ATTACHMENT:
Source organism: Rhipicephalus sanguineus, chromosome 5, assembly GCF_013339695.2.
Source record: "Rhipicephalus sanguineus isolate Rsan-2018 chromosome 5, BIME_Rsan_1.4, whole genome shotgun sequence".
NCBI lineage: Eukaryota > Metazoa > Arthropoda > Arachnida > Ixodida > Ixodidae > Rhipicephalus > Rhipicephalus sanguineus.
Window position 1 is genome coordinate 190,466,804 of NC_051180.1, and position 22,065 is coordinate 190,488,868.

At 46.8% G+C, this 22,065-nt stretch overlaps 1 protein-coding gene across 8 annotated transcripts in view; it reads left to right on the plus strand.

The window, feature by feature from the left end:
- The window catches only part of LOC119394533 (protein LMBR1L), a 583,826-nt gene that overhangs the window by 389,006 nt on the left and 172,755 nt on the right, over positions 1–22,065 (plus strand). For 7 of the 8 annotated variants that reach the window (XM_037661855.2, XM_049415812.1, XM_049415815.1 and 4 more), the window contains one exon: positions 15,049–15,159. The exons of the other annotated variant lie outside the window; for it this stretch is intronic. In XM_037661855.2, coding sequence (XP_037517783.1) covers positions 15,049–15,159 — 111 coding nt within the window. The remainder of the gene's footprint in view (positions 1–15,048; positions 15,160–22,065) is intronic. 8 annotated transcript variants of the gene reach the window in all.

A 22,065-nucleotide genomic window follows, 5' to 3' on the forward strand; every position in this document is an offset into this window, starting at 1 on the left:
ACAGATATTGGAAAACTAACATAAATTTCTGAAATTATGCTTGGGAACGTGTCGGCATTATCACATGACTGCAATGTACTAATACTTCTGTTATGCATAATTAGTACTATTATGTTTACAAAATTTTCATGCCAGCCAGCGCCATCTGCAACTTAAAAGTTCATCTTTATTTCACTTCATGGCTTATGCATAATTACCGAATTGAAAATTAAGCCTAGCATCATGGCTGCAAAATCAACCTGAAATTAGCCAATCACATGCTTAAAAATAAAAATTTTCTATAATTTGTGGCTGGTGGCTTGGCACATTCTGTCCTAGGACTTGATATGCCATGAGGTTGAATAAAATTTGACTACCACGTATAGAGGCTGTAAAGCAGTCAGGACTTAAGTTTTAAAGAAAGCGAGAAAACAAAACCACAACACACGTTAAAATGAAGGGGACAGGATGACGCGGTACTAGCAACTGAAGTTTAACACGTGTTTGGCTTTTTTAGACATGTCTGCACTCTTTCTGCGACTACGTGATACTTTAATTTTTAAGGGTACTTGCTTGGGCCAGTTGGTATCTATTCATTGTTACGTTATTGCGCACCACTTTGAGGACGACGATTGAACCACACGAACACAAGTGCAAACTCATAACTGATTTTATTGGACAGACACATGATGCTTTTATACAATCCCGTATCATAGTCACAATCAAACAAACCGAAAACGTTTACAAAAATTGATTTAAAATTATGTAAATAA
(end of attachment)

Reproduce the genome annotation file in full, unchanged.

Source organism: Rhipicephalus sanguineus, chromosome 5, assembly GCF_013339695.2.
Source record: "Rhipicephalus sanguineus isolate Rsan-2018 chromosome 5, BIME_Rsan_1.4, whole genome shotgun sequence".
NCBI lineage: Eukaryota > Metazoa > Arthropoda > Arachnida > Ixodida > Ixodidae > Rhipicephalus > Rhipicephalus sanguineus.
Window position 1 is genome coordinate 190,466,804 of NC_051180.1, and position 22,065 is coordinate 190,488,868.

At 46.8% G+C, this 22,065-nt stretch overlaps 1 protein-coding gene across 8 annotated transcripts in view; it reads left to right on the plus strand.

The window, feature by feature from the left end:
- The window catches only part of LOC119394533 (protein LMBR1L), a 583,826-nt gene that overhangs the window by 389,006 nt on the left and 172,755 nt on the right, over positions 1–22,065 (plus strand). For 7 of the 8 annotated variants that reach the window (XM_037661855.2, XM_049415812.1, XM_049415815.1 and 4 more), the window contains one exon: positions 15,049–15,159. The exons of the other annotated variant lie outside the window; for it this stretch is intronic. In XM_037661855.2, coding sequence (XP_037517783.1) covers positions 15,049–15,159 — 111 coding nt within the window. The remainder of the gene's footprint in view (positions 1–15,048; positions 15,160–22,065) is intronic. 8 annotated transcript variants of the gene reach the window in all.

A 22,065-nucleotide genomic window follows, 5' to 3' on the forward strand; every position in this document is an offset into this window, starting at 1 on the left:
ACAGATATTGGAAAACTAACATAAATTTCTGAAATTATGCTTGGGAACGTGTCGGCATTATCACATGACTGCAATGTACTAATACTTCTGTTATGCATAATTAGTACTATTATGTTTACAAAATTTTCATGCCAGCCAGCGCCATCTGCAACTTAAAAGTTCATCTTTATTTCACTTCATGGCTTATGCATAATTACCGAATTGAAAATTAAGCCTAGCATCATGGCTGCAAAATCAACCTGAAATTAGCCAATCACATGCTTAAAAATAAAAATTTTCTATAATTTGTGGCTGGTGGCTTGGCACATTCTGTCCTAGGACTTGATATGCCATGAGGTTGAATAAAATTTGACTACCACGTATAGAGGCTGTAAAGCAGTCAGGACTTAAGTTTTAAAGAAAGCGAGAAAACAAAACCACAACACACGTTAAAATGAAGGGGACAGGATGACGCGGTACTAGCAACTGAAGTTTAACACGTGTTTGGCTTTTTTAGACATGTCTGCACTCTTTCTGCGACTACGTGATACTTTAATTTTTAAGGGTACTTGCTTGGGCCAGTTGGTATCTATTCATTGTTACGTTATTGCGCACCACTTTGAGGACGACGATTGAACCACACGAACACAAGTGCAAACTCATAACTGATTTTATTGGACAGACACATGATGCTTTTATACAATCCCGTATCATAGTCACAATCAAACAAACCGAAAACGTTTACAAAAATTGATTTAAAATTATGTAAATAA